These visual tweaks certainly give a greater stance to Z3 and I reckon the silver paint scheme accentuates the looks. All in all, the Z3 really starts to look better with age. This variant sports the 170hp 2.2L M54 six mated to that ZF five speed auto box.

Inside it is classic early 21st century BMW. There are lashings of mock wood on the centre console and gear lever. The dials are classic BMW white on black and there are plenty of BMW and M Sport badges scattered throughout.

Hop in and you find yourself sitting quite high up. You do feel you are sitting in it but not as cocooned as other sports cars of this type. That said, the seats themselves are very comfortable and everything feels solid and within easy reach. There is a bit of kit too, with features like heated leather seats, electric windows, and a very late 90s to early 00s BMW cassette player. Upon seeing that I wished I had brought my Phil Collins tapes.

Having said that, the sound of a well-tuned BMW six cylinder could provide a pretty decent soundtrack. Turn the key and that 2.2L six emits a very low burble. Give it a blip and the classic sound of a BMW inline six pot becomes evident, especially when 4,000rpm is reached.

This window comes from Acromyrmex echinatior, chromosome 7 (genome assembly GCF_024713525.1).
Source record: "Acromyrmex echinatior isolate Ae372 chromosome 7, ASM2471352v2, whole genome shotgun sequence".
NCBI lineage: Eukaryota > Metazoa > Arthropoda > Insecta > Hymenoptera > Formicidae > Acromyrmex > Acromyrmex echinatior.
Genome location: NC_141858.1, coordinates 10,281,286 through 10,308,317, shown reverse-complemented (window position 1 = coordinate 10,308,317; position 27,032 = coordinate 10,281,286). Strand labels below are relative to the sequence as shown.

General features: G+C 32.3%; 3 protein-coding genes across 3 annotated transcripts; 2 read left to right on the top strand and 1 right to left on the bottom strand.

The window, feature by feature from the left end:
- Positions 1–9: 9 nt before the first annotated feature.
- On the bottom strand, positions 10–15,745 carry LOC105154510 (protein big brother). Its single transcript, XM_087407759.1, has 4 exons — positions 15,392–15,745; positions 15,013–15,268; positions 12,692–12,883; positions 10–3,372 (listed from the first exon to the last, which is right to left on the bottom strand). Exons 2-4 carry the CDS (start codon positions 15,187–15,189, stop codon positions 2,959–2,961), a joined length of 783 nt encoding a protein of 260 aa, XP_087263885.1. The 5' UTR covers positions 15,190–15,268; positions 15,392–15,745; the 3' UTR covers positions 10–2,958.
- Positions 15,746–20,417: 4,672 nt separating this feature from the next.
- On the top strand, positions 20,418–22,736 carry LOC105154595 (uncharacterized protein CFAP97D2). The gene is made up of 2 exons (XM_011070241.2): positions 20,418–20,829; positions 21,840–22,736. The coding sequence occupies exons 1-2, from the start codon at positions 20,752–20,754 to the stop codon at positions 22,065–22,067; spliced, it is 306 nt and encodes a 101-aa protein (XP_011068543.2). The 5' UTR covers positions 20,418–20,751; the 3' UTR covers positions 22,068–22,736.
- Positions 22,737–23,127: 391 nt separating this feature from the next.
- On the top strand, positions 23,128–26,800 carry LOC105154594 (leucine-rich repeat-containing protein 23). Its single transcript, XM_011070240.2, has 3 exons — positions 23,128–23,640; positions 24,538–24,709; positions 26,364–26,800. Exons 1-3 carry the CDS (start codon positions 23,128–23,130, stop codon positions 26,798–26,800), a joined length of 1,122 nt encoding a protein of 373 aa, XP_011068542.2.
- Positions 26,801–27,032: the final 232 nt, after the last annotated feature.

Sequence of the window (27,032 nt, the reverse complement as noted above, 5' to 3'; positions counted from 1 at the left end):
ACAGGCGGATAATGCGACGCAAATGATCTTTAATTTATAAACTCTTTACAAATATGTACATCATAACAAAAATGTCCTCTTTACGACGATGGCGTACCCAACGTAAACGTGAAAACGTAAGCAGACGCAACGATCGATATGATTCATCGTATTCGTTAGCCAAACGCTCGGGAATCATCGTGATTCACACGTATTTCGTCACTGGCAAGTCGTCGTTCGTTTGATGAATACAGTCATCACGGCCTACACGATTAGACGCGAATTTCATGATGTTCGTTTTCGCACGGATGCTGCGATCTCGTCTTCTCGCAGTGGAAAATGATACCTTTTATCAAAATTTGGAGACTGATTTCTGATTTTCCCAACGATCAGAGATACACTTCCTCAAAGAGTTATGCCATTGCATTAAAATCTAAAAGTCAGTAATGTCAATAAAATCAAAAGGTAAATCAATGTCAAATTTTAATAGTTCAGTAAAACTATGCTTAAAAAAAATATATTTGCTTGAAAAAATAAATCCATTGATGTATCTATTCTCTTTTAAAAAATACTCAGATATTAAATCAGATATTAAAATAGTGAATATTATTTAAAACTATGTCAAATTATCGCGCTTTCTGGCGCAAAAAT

Getting going is pretty easy, just slot it into drive and you are away. The Z3 at a suburban cruise is very comfortable and while you can still here that six, it is somewhat subdued in the background, especially with the roof down and all that wind blowing. Said six cylinder has the grunt and the torque to make getting up to speed a fairly brisk exercise. The auto box shifts well enough too.

Let’s get something cleared up straight away, those expecting the Z3 to equal the Mazda MX5 in terms of pin-harp handling will be disappointed. Despite having more grunt, the Z3 doesn’t really like cornering at speed. It can do it well enough but its 318 Compact underpinnings are quite soft. If you want a hard charging devourer of twisting tarmac, the Z3 isn’t really for you.

Where the Z3 really excels is cruising. Laid back, taking it easy summer cruising. This kind of driving perfectly suits the more relaxed shifts and the softer suspension. It is an ideal car for you to enjoy a summer jaunt to your local for lunch. Just be sure to pack light as that boot isn’t exactly large.

It thrives on gentle movements of the throttle and shifting sedately through the gears. Also, when you need to overtake or feel like ringing its neck, the power is there. Despite being 20 years old, it still feels incredibly solid and there are no squeaks and rattles to speak of.

The BMW Z3 is not an all-out sports car, but more of a leisurely soft top cruiser. Its one of the most under appreciated cars out there. Despite being in the shadow of the MX5, it is high time the Z3 gets the love it deserves. Its time to shine as an investment is also fast approaching. Prices have bottomed out and I don’t seem them getting any cheaper. If the Z3 tickles your fancy, or you want a Bond car on the cheap, you need to get one now.